• 5 Routasenkuru gorge. An almost 10 km long rift valley in the Vätsäri Wilderness Area. No road connection. Hiking from the road to the nearest end of the gorge takes about a day. There is no official trail to the gorge but it is still a relatively popular destination. Lomarengas rents the old Pakanajoki wilderness estate, which is located 6 km (by trail) from the gorge. Vätsäri can be recommended only for experienced hikers.

Do edit

Kapperijoki in Vätsäri

Boating, fishing, hiking. There are several businesses providing guiding, equipment rental and other services, arrangements should however probably be made in advance.

  • 1 Näätämöjoki. The Näätämöjoki river flows through wilderness for 40 km before ending in the Arctic Sea in Norway. The river has a naturally breeding Arctic Sea salmon population and is subject to fishing trips from the Näätämö village. The river cannot be reached by car anywhere in Finland. There is a lean-to shelter by the river some 8 km from Näätämö. For fishing salmon you need to buy a permit online or otherwise.

Camping with a tent is allowed according to the right to access. Campfires can be made with due care in the two wilderness areas, using branches and sticks from the ground, as long as no wildfire warning is in effect. As the area is remote, to go independently you should know what you are doing, even if using the trails. There are a few open wilderness huts in Vätsäri (one of which is closed in winter) and along the Pulmanki trail in the Kaldoaivi area.

  • 2 The Saami Trail (Saamenpolku). The Sami Trail is an 87-km circular trail from Sevettijärvi to Näätämö and back. The trail follows old paths used by locals. First it takes the hiker deep into the labyrinth of lakes and forest south from the road, and later up to the treeless heaths in Kaldoaivi Wilderness Area. The trail follows the route Sevettijärvi–Kirakkajärvi–Näätämö–Rousajärvi–Opukasjärvi–Sevettijärvi, and takes about one week to accomplish. The trail is ranked demanding and requires some orienteering skills. There are three open wilderness huts and several campfire sites on the trail.
  • 3 Kaldoaivi Wilderness Area. Kaldoaivi is the largest of the Finnish wilderness areas, and the wilderness continues on the Norwegian side of the border. The area is mostly highland with gentle fells and treeless fell heath alternating with sparse mountain birch forest, with the odd deep and steep river valley. In the south-west there is a large protected mire area: Sammuttijänkä-Vaijoenjänkä. There is a 77-km marked hiking trail through the area from the Sevettijärvi village to the lake Pulmankijärvi near Nuorgam and another following the old Anárašmáđe/Inarinpolku trade route from Sevettijärvi to Karlebotn by the Barents Sea.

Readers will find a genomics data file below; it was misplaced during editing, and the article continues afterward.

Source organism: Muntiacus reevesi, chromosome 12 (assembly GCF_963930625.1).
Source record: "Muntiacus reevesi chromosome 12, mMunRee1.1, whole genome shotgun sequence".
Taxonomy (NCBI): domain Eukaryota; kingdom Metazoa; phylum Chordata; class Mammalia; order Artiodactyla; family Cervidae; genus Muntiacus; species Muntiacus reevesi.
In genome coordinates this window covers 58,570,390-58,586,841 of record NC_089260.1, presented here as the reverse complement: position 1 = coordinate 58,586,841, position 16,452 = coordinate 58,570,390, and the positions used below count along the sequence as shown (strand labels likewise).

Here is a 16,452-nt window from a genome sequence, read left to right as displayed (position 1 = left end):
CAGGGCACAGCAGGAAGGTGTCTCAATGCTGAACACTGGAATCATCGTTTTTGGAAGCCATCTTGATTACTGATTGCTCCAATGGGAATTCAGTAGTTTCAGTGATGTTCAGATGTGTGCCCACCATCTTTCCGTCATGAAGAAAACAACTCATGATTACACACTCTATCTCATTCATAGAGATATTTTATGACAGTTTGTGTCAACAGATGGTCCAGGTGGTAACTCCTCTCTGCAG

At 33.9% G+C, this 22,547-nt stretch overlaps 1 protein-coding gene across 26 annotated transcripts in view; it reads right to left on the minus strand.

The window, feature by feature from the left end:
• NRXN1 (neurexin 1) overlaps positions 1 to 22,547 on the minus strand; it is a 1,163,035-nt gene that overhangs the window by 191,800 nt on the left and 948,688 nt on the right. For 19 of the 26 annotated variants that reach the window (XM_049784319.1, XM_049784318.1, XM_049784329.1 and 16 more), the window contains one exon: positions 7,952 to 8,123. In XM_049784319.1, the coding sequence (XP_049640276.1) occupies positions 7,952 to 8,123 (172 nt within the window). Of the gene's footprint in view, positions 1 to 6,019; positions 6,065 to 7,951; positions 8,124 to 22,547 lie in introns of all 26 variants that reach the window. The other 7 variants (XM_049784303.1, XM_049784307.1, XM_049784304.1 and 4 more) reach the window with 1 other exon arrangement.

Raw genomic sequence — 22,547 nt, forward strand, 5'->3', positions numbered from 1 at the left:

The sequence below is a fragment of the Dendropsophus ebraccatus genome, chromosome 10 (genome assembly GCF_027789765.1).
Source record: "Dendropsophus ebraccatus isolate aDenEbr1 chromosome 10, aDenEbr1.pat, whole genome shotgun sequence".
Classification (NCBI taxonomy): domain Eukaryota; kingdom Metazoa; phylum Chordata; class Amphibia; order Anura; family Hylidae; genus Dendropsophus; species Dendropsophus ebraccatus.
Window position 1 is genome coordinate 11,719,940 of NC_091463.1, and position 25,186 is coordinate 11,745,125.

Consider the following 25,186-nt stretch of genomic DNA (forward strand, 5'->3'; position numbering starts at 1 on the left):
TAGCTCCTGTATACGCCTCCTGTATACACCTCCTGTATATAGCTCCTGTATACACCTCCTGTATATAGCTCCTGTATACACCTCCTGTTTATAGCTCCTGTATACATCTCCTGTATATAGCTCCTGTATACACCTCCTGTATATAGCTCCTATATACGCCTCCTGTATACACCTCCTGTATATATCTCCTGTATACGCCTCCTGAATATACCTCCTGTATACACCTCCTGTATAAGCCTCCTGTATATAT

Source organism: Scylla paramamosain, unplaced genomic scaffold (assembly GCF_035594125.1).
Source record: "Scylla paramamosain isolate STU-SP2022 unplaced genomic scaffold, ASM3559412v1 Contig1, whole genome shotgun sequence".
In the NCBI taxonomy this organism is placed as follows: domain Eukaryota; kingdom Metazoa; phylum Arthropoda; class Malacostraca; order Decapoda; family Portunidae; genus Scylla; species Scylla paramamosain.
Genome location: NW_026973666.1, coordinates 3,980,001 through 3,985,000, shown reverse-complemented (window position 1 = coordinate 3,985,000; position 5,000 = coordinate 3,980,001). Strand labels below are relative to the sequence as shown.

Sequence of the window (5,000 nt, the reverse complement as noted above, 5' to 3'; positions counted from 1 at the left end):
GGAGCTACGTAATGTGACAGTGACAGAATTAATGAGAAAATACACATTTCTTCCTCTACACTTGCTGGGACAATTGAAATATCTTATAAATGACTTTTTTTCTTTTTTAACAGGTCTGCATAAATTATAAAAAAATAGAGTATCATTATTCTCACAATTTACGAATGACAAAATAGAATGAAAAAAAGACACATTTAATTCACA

• 4 Vätsäri Wilderness Area. The Finnish Forest Administration tells: "In Vätsäri you can experience the astonishing silence of a wilderness in its natural state. The remote location of Vätsäri, [...], in roadless backwoods, means that mass tourism would never disturb the peace of the area." The extremely rugged mosaic of pine forests, mires, lakes and creeks is difficult to navigate, so experience is truly needed to go independently. The area is considered the most difficult to hike in the whole of Finland. There are no marked trails through the Vätsäri area but the 35-km Piilola Trail going through the southern part, ending up in Norway, and the Saami Trail, which climbs up to the fell called Semekurtta about 6 km after leaving Sevettijärvi. From Semekurtta one can have a view to this notorious landscape.    

Buy edit

Most people visiting the villages are Norwegians, as food and alcohol are much cheaper in Finland than in Norway. The grocery stores in Näätämö are remarkable in size considering their location. Trade over the border is a major income, and on the main street you'll hear much more Norwegian than Finnish.

  • 1 Sevetin Baari, Sevettijärventie 9040 C (in Sevettijärvi), +358 40-844-8884. Su–Tu closed, W–Th 12:00–19:00, F 12:00–02:00, Sa 12:00–21:00. Legendary pub-grocery store re-opened in 2017.
  • 2 Nord1 Market Näätämö, Sevettijärventie 12206 (in Näätämö), +358 16 672-521, . M–F 10:00–19:00, Sa–Su 10:00–18:00. From groceries to household items. Café. Alko pick-up point.
  • 3 K-Market Näätämö, Sevettijärventie 12200 (in Näätämö), +358 20-735-4466. M–F 09:00–19:00, Sa–Su 09:00–18:00. Grocery store. Mail service. Fuel 24h.

Eat edit

Drink edit

Sleep edit

If you'd rather pitch your tent somewhere, just do it by an open wilderness hut or official campfire site in the wilderness areas, or anywhere at a distance from the villages and any other places where it could be disturbing – or ask a business, the services of which you are paying for.

Connect edit

Go next edit

Routes through Sevettijärvi
KarasjokKarigasniemi   SW   NE  Neiden Kirkenes